The Chase for Europe’s Unwanted Astra Shots Starts in Ukraine
(Bloomberg) -- As safety concerns prompt western European countries to limit the use of AstraZeneca Plc’s coronavirus shot, Ukraine is leading a charge from the continent’s east to scoop up unwanted doses.
The government in Kyiv, which has struggled to secure vaccine supplies, says it’s been talking to the European Union about potential purchases for months. With Denmark banning the use of the Astra jab altogether this week, the Czech Republic, Latvia and Lithuania have joined the pursuit.
Eastern Europe has been the global epicenter for Covid-19 deaths and infections in recent weeks -- leaving the region desperate for more vaccine doses. The inoculation program in Ukraine is among Europe’s slowest, making people there more inclined to look past worries over blood clots and accept the Astra jab.
“Nobody’s going to refuse a vaccine,” Ukrainian Health Minister Maksym Stepanov said this week in an interview in his office. “The benefits from all approved vaccines far outweigh the risk of side effects.”
While Ukraine has signed contracts for 32 million doses, less than a million shots have arrived so far -- from AstraZeneca and China’s Sinovac Biotech Ltd. With Astra deliveries delayed as infections soar in India, where the producer is located, Ukraine has vaccinated just 433,000 of its 42 million population.
Russia’s Sputnik V jab, which is being used by EU member Hungary, has been rejected, with tensions between the governments in Kyiv and Moscow flaring again recently.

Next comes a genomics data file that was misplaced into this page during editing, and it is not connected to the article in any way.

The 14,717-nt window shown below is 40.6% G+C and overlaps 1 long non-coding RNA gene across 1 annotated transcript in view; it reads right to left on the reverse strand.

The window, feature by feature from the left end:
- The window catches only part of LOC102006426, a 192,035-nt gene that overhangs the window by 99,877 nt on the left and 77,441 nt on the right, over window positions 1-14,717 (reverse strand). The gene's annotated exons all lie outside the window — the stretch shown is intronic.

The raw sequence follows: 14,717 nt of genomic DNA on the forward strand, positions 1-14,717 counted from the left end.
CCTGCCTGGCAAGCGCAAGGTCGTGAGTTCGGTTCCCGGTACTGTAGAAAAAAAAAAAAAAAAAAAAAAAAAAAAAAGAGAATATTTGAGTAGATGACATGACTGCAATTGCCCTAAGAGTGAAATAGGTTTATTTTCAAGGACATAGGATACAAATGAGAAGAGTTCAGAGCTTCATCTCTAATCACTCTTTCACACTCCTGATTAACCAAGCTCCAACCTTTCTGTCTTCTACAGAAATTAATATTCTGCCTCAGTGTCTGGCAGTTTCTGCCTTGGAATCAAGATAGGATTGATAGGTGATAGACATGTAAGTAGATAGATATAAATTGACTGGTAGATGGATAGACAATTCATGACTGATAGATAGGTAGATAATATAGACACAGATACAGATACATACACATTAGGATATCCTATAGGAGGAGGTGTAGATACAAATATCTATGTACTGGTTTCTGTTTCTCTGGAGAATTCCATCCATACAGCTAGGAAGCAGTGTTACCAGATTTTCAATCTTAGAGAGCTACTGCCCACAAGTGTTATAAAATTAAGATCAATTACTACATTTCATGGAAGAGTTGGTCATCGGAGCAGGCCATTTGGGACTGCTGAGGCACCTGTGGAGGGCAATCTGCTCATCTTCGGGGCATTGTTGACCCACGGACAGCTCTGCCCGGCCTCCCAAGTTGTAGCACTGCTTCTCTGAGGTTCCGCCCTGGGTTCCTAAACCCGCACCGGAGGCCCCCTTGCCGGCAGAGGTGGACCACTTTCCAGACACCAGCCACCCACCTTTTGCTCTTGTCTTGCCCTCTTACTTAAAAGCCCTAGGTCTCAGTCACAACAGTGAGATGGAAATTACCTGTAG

The health situation, meanwhile, is becoming more urgent: Daily new cases hit a record of more than 20,000 this month.
No offers have emerged from EU countries selling unwanted shots, according to Stepanov. “Every country cares exclusively for its own citizens to the exclusion of everyone else,” he said.
There could be other problems. A March survey found that while almost half the population wants to be vaccinated, more than two-thirds would refuse the Astra jab -- for which less than 0.25% of Ukrainians have reported side effects. More than two-fifths of people don’t know how to register for vaccination.
Stepanov says the shortage of doses -- not hesitancy about their safety -- is the main reason for the slow pace of inoculation. Ukraine is in talks to secure another 16 million vaccine doses this year and wants to administer them all by year-end -- stepping up the pace to 5 million-6 million doses a month by using open-air stadiums, he said.
Speed will be vital as hospitals in big cities reach capacity and people bristle at prolonged lockdown measures. As of Thursday, 187,731 jabs had been given in April, though 117,000 doses produced by Pfizer Inc arrived the next day as part of the World Health Organization-led Covax initiative.
“We’re waiting for the vaccines,” Stepanov said. “We’re fully prepared.”
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